What kind of search tree should I use in which I will have operation Rank[x, y] which will return number of existing nodes/values between x and y in time O(depth of tree) so the operations find, insert and delete will have also time complexity O(depth of tree)? I was thinking about a-b tree, which has find, insert and delete in O(log n), but I do not know how should I implement the rank operation. I was thinking to add each value in node information about number of its children but it wont be in O(log n) time.

  • $\begingroup$ (time O(depth of tree) leaves a lot of leeway. Interpret a linear list or an array as a tree of depth $n$…) $\endgroup$
    – greybeard
    May 9 at 10:27

Use an AVL tree $T$ that is augmented so that each vertex $v$ also stores the number of vertices in the subtree of $T$ rooted at $v$.

Given two vertices $u$ and $v$ of the tree you can find the number of values between $u$'s and $v$'s key by summing the sizes of at most $O(\log n)$ subtrees of $T$ dangling from the (unique) path from $u$ to $v$ in $T$.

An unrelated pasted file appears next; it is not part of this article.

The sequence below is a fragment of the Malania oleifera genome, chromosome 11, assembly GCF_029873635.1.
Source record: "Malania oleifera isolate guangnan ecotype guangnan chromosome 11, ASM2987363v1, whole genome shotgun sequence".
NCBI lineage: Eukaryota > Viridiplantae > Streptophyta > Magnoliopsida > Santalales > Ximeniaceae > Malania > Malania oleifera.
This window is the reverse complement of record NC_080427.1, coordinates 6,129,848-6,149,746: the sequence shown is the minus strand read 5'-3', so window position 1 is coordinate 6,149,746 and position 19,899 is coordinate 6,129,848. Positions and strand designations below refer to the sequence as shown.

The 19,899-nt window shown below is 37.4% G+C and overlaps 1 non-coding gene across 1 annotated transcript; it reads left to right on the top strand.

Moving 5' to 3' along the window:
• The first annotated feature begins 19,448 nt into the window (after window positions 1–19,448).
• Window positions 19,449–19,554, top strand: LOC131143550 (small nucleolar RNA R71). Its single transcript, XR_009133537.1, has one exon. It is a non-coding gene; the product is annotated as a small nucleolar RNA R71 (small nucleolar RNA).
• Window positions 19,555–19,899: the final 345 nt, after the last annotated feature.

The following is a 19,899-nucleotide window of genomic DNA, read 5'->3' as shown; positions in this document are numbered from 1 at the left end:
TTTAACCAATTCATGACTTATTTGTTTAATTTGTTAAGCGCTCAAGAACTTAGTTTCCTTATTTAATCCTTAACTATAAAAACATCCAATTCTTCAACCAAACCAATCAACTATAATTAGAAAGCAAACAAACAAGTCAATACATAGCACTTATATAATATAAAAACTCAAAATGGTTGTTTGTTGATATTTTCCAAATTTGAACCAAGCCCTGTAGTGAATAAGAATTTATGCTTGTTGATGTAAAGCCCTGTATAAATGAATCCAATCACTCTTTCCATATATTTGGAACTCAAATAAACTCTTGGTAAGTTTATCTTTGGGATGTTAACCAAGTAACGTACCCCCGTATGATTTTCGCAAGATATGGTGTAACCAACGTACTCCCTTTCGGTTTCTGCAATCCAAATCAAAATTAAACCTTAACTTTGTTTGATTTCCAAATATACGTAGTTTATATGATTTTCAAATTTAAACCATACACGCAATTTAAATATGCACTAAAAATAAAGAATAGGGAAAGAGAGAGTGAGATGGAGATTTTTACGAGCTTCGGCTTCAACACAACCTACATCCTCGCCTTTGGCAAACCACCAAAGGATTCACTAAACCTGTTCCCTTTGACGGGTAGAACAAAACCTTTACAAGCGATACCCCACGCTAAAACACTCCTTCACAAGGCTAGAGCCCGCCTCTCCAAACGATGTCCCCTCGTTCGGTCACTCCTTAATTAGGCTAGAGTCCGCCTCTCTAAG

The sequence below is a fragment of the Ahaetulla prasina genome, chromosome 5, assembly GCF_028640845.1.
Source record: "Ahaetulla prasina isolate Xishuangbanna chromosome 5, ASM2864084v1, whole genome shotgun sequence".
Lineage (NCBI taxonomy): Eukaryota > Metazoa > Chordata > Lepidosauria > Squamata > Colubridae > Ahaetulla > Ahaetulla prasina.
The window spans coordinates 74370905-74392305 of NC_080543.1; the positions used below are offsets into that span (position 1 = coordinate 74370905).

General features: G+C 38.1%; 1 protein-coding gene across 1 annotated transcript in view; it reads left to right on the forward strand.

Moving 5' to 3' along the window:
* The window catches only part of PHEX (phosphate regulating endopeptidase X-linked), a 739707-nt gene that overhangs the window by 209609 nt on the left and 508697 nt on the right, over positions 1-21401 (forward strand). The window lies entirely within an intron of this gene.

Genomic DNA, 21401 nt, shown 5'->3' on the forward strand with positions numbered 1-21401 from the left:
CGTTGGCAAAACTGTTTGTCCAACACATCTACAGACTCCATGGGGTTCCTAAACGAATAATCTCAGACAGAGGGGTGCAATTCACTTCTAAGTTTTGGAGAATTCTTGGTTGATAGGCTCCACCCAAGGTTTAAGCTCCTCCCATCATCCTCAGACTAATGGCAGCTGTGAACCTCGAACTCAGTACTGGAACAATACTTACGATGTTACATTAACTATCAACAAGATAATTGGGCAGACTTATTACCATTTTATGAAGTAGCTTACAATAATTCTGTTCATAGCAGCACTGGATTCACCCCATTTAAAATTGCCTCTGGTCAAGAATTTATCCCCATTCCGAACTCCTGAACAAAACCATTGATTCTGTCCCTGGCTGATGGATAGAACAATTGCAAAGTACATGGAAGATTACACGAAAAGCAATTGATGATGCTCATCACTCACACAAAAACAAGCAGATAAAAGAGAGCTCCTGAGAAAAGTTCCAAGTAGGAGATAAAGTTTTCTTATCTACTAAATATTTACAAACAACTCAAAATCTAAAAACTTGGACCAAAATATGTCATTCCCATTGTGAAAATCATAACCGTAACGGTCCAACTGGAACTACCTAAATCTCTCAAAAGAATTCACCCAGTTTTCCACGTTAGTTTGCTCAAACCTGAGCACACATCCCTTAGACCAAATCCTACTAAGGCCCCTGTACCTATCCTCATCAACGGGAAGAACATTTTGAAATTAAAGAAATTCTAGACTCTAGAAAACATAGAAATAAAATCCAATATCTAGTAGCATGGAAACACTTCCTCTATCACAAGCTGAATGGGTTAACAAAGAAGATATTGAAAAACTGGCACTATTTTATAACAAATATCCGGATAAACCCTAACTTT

These are exactly the highlighted trees/vertices in this answer, which also gives you a $O(\log n)$-time algorithm to find them.

The time complexities of insertions, deletions, and searches are asymptotically unaffected (i.e., they are in $O(\log n)$).

  • $\begingroup$ how could sum of the subtrees give me the result? which subtrees exactly should I sum? $\endgroup$
    – Rikib1999
    May 15 at 15:35
  • $\begingroup$ Once you have $u$ and $v$, you want the sum of the following three quantities: (i) the number of nodes on the (unique) path between $u$ and $v$ in $T$ (where both endpoints are included); (ii) the sizes of the right subtrees of the vertices that lie on the path between $u$ (included) and the lowest common ancestor $w$ of $u$ and $v$ in $T$, where the right subtree of $w$ is excluded; (iii) the sizes of the left subtrees of the vertices that lie on the path between $v$ (included) and $w$ (excluded). For an example, look at the vertices and subtrees that are highlighted in the answer I linked. $\endgroup$
    – Steven
    May 15 at 20:12

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